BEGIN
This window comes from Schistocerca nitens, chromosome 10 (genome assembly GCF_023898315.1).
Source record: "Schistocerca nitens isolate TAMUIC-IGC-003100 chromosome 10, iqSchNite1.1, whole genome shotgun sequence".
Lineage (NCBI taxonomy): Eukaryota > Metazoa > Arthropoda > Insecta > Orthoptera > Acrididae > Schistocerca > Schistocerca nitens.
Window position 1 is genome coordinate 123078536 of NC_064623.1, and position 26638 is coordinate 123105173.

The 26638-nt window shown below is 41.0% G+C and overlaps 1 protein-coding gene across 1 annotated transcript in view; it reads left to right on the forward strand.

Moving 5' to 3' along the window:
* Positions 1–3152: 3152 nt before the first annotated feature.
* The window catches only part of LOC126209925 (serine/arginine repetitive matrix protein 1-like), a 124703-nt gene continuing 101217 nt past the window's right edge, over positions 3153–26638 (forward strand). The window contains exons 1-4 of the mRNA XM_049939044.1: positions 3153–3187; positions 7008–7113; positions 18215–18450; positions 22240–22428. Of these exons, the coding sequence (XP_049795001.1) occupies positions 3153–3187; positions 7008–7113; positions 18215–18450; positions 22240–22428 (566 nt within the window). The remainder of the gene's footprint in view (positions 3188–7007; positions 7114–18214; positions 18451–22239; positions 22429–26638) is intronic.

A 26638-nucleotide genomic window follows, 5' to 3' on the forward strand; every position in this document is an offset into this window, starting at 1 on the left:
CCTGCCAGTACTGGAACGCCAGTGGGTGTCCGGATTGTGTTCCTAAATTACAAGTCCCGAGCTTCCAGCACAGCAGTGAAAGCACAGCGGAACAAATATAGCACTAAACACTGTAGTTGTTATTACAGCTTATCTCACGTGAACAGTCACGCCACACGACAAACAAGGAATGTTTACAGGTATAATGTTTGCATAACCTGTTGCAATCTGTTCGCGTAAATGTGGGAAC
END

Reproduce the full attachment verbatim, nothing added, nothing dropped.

This window comes from Schistocerca nitens, chromosome 10 (genome assembly GCF_023898315.1).
Source record: "Schistocerca nitens isolate TAMUIC-IGC-003100 chromosome 10, iqSchNite1.1, whole genome shotgun sequence".
Lineage (NCBI taxonomy): Eukaryota > Metazoa > Arthropoda > Insecta > Orthoptera > Acrididae > Schistocerca > Schistocerca nitens.
Window position 1 is genome coordinate 123078536 of NC_064623.1, and position 26638 is coordinate 123105173.

The 26638-nt window shown below is 41.0% G+C and overlaps 1 protein-coding gene across 1 annotated transcript in view; it reads left to right on the forward strand.

Moving 5' to 3' along the window:
* Positions 1–3152: 3152 nt before the first annotated feature.
* The window catches only part of LOC126209925 (serine/arginine repetitive matrix protein 1-like), a 124703-nt gene continuing 101217 nt past the window's right edge, over positions 3153–26638 (forward strand). The window contains exons 1-4 of the mRNA XM_049939044.1: positions 3153–3187; positions 7008–7113; positions 18215–18450; positions 22240–22428. Of these exons, the coding sequence (XP_049795001.1) occupies positions 3153–3187; positions 7008–7113; positions 18215–18450; positions 22240–22428 (566 nt within the window). The remainder of the gene's footprint in view (positions 3188–7007; positions 7114–18214; positions 18451–22239; positions 22429–26638) is intronic.

A 26638-nucleotide genomic window follows, 5' to 3' on the forward strand; every position in this document is an offset into this window, starting at 1 on the left:
CCTGCCAGTACTGGAACGCCAGTGGGTGTCCGGATTGTGTTCCTAAATTACAAGTCCCGAGCTTCCAGCACAGCAGTGAAAGCACAGCGGAACAAATATAGCACTAAACACTGTAGTTGTTATTACAGCTTATCTCACGTGAACAGTCACGCCACACGACAAACAAGGAATGTTTACAGGTATAATGTTTGCATAACCTGTTGCAATCTGTTCGCGTAAATGTGGGAAC